How Canada can punch above its weight in energy

Canada has been called an energy superpower, largely because of the massive petroleum reserves entrained in the Alberta oil sands. But this country is also a major player in the international nuclear industry. Canada is the world’s largest uranium producing country, and a Canadian company, Cameco (formerly the government-owned Eldorado Nuclear), is the world’s leading individual uranium producer.

Most of the major activities in the nuclear fuel cycle—mining, refining, fuel fabrication, power generation, and spent-fuel storage—occur in several provinces in Canada. Canada does not enrich uranium, as the country’s domestic nuclear power generation technology—CANDU, for Canadian deuterium uranium—uses natural unenriched fuel. Canada exports uranium fuel to other countries that use CANDUs, and it manufactures and exports uranium hexafluoride for enrichment, primarily to the United States. In accordance with the terms of various international treaties, Canada’s uranium exports are for peaceful purposes only.

The end of the fuel cycle—sequestration of spent fuel—is the subject of some controversy. Spent fuel in Canada is stored at reactor sites, as it is at every power reactor site in the U.S. The Nuclear Waste Management Organization, or NWMO, recently recommended burying it 500 to 1,000 meters deep in the Canadian shield, and mentioned several locations in Canada that may be suitable. A final decision could be years away.

A major concern about deep geologic storage is that, as more nuclear plants enter service in Canada and around the world, the amount of highly radioactive waste will outgrow the available storage space. Enter the Global Nuclear Energy Partnership (GNEP), a U.S. scheme in which only several countries would enrich uranium, then lease it to countries for use in moderated reactors. Spent fuel would be returned to the countries that enrich uranium. These countries would then extract the uranium and plutonium from spent fuel and burn them in special reactors that generate electricity while destroying their more dangerous components. Canada is considering participating in the GNEP.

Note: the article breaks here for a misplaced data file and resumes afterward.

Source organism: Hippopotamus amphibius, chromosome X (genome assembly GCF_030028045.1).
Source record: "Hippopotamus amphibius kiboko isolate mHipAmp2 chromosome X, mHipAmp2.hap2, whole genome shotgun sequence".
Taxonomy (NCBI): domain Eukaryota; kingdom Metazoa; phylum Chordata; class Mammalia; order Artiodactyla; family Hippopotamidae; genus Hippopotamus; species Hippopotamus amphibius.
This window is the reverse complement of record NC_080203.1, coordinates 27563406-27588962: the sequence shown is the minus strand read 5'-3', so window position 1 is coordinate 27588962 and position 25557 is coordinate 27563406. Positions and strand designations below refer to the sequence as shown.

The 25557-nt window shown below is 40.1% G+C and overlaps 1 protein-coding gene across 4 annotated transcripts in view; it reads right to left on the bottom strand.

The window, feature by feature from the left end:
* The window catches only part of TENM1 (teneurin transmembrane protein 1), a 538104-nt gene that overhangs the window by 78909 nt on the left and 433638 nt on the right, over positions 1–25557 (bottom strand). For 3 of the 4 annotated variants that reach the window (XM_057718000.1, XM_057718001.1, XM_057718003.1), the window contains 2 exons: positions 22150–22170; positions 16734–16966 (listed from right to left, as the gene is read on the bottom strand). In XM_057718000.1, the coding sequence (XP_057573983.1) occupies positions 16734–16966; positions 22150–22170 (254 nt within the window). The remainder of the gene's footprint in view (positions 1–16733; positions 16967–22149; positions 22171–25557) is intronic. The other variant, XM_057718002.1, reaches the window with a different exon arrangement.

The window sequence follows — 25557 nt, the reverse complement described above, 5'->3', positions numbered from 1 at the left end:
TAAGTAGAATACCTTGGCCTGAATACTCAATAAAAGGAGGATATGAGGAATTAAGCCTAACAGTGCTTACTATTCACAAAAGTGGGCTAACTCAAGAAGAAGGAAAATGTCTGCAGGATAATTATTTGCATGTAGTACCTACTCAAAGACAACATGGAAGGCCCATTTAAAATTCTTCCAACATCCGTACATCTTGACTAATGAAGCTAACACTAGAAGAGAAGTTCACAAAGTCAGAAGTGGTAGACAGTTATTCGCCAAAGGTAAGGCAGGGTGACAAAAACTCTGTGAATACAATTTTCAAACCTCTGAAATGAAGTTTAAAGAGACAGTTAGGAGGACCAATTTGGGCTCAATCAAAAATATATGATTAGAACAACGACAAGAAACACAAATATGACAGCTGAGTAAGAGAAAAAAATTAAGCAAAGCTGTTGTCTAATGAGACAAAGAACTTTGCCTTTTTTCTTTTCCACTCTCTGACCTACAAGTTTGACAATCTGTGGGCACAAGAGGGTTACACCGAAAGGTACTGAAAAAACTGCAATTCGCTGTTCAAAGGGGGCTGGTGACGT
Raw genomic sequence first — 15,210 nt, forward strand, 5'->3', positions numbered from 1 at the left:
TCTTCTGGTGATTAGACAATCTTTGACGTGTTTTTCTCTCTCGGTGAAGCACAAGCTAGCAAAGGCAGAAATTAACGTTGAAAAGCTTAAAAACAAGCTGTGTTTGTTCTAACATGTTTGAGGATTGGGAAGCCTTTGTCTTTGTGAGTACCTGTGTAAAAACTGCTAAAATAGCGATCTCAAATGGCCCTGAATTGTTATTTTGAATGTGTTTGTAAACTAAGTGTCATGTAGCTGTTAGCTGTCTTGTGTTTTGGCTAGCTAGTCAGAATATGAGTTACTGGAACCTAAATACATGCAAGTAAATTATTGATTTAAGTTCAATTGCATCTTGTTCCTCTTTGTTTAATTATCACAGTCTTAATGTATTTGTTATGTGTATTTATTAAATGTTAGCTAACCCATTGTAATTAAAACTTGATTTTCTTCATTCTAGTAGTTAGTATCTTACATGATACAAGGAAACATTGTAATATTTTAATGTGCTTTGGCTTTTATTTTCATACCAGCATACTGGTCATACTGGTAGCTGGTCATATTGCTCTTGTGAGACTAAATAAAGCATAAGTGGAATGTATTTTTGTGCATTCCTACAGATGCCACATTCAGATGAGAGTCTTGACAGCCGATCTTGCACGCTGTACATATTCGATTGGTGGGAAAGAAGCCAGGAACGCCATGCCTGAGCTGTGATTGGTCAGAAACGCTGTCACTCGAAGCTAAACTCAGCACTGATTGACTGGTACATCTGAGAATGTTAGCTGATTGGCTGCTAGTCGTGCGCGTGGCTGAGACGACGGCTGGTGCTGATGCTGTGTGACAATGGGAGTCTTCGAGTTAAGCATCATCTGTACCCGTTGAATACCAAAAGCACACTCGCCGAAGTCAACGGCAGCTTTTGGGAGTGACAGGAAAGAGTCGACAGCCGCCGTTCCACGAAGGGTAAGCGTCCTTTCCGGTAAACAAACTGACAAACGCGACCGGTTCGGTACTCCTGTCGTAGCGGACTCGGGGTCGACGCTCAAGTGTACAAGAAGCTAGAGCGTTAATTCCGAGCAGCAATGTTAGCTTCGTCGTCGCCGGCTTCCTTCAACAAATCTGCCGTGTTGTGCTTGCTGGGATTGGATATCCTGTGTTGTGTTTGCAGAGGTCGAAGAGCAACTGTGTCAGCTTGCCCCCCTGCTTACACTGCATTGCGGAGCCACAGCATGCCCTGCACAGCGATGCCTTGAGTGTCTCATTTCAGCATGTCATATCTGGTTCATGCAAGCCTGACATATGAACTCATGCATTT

Canada’s role in the scheme would depend heavily on decisions, yet to be taken, regarding near- and long-term power generation investment in several Canadian provinces. Should the bulk of Canada’s nuclear power fleet remain based on CANDU technology, there would be no need to “lease” enriched uranium from Tier 1 countries. Canada would in that case be a net contributor of fuel—in the form of natural uranium for CANDU reactors abroad, and, possibly, uranium- and plutonium-laden spent fuel—to the GNEP system. But would we build burner reactors? Would we receive spent fuel from countries using CANDU technology?

The GNEP addresses concerns related to both spent fuel and weapons proliferation. For this reason, I’m glad Canada is at least looking at it.

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Ohadi Langis
16 years ago

Canada is joining GNEP to sell its uranium to the world and especially the Russians who also want AECL’s latest reactor designs.
They visited your country this week for these purposes.